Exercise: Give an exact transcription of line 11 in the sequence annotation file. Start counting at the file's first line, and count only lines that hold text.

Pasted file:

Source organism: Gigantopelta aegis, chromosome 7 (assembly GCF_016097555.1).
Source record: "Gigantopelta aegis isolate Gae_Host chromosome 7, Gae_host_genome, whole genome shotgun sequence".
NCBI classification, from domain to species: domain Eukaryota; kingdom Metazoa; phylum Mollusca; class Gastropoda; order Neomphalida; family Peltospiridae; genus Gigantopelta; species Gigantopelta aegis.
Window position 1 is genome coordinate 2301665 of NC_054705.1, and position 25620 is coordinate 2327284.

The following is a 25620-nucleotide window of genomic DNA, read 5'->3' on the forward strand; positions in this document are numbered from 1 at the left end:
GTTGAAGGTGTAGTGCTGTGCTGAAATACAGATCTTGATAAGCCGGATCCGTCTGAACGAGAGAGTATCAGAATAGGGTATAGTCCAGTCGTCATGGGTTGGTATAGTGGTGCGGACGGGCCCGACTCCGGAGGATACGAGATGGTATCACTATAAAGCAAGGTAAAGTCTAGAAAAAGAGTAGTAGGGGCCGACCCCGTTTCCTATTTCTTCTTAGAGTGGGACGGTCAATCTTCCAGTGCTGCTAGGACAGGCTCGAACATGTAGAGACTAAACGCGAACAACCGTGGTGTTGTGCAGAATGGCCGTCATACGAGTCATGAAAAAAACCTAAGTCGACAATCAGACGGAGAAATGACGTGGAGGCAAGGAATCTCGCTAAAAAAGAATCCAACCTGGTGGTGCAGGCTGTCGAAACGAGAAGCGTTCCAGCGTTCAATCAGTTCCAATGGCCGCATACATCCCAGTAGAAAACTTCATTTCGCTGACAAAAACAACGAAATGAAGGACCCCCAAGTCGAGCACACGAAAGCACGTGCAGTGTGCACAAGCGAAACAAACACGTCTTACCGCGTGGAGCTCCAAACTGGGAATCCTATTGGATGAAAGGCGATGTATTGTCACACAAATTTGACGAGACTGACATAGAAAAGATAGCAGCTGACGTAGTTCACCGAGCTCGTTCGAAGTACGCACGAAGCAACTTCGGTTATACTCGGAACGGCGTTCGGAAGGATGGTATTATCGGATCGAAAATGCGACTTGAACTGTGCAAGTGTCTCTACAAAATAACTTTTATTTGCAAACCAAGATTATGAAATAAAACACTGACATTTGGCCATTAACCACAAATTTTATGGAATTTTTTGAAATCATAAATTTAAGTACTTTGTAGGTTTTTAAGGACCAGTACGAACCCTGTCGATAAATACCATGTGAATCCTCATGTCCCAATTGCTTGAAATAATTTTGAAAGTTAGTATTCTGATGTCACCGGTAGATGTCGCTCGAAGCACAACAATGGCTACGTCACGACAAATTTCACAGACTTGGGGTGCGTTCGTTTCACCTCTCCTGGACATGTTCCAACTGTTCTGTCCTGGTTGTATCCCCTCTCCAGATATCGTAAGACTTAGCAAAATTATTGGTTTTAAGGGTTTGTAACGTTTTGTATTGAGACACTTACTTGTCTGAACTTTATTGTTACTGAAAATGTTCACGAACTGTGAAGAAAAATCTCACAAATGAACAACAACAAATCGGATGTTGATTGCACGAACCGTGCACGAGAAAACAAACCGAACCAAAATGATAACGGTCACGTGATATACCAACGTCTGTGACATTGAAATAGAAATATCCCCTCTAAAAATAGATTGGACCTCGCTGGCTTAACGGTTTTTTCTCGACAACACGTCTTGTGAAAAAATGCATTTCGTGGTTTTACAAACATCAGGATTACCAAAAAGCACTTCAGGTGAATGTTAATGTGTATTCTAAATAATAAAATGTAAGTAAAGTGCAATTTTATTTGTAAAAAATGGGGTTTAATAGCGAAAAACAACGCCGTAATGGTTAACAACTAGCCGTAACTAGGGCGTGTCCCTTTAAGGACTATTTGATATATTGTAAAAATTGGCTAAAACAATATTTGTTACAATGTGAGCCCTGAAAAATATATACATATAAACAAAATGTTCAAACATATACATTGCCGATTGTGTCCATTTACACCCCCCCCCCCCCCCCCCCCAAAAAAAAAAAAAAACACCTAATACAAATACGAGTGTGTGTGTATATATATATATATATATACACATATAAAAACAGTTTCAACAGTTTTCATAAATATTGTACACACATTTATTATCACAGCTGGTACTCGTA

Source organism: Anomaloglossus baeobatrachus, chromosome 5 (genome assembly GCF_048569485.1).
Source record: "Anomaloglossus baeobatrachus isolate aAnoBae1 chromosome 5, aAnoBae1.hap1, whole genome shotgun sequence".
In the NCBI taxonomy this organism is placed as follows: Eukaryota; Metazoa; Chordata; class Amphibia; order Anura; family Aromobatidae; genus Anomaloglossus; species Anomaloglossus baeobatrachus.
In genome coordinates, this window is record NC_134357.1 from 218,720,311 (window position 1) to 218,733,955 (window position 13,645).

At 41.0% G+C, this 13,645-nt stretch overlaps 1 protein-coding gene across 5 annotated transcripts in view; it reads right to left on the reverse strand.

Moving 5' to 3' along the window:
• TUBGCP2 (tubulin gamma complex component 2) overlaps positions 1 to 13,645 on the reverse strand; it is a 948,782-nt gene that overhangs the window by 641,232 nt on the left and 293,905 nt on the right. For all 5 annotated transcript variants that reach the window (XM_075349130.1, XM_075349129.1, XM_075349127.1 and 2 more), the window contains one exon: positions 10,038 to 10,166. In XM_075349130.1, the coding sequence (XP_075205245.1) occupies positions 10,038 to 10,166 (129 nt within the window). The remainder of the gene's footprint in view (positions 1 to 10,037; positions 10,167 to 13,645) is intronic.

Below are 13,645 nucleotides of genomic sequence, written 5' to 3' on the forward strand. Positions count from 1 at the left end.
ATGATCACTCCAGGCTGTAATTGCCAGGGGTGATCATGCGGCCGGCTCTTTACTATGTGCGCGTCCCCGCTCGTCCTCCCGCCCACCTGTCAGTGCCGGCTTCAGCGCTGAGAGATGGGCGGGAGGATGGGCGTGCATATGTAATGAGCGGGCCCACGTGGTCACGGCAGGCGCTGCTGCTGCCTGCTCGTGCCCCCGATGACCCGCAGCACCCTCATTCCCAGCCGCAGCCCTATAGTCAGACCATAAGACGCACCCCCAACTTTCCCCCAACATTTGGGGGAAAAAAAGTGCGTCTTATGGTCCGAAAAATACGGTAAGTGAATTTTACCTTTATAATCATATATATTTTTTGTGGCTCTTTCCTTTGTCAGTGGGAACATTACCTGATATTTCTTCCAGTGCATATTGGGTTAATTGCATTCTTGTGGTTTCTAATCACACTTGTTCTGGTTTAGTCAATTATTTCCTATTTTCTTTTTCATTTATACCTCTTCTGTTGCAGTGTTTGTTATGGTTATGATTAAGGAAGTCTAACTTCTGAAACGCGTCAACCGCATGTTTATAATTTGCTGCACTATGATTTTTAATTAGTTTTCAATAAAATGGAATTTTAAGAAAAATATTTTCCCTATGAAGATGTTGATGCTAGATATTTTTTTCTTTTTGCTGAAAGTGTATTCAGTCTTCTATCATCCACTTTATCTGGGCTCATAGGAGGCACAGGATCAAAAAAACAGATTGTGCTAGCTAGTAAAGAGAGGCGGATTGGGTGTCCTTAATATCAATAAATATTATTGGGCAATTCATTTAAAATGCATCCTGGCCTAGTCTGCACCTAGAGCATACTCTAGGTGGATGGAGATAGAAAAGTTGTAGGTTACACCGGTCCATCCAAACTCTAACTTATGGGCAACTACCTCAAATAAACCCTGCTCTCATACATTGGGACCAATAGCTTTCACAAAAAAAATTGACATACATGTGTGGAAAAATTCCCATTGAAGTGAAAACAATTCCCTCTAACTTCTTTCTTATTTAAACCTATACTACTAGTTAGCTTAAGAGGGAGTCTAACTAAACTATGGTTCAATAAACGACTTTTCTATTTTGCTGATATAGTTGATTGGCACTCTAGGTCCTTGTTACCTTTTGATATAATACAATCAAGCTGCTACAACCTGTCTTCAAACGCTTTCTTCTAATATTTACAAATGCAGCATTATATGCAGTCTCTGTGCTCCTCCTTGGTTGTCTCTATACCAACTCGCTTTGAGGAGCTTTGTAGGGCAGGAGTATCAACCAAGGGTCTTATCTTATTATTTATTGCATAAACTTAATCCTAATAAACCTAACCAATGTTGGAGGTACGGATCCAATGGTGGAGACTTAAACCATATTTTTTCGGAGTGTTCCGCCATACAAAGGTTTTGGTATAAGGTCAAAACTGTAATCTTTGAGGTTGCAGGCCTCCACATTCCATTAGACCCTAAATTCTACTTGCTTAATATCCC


At 41.0% G+C, this 13,645-nt stretch overlaps 1 protein-coding gene across 5 annotated transcripts in view; it reads right to left on the reverse strand.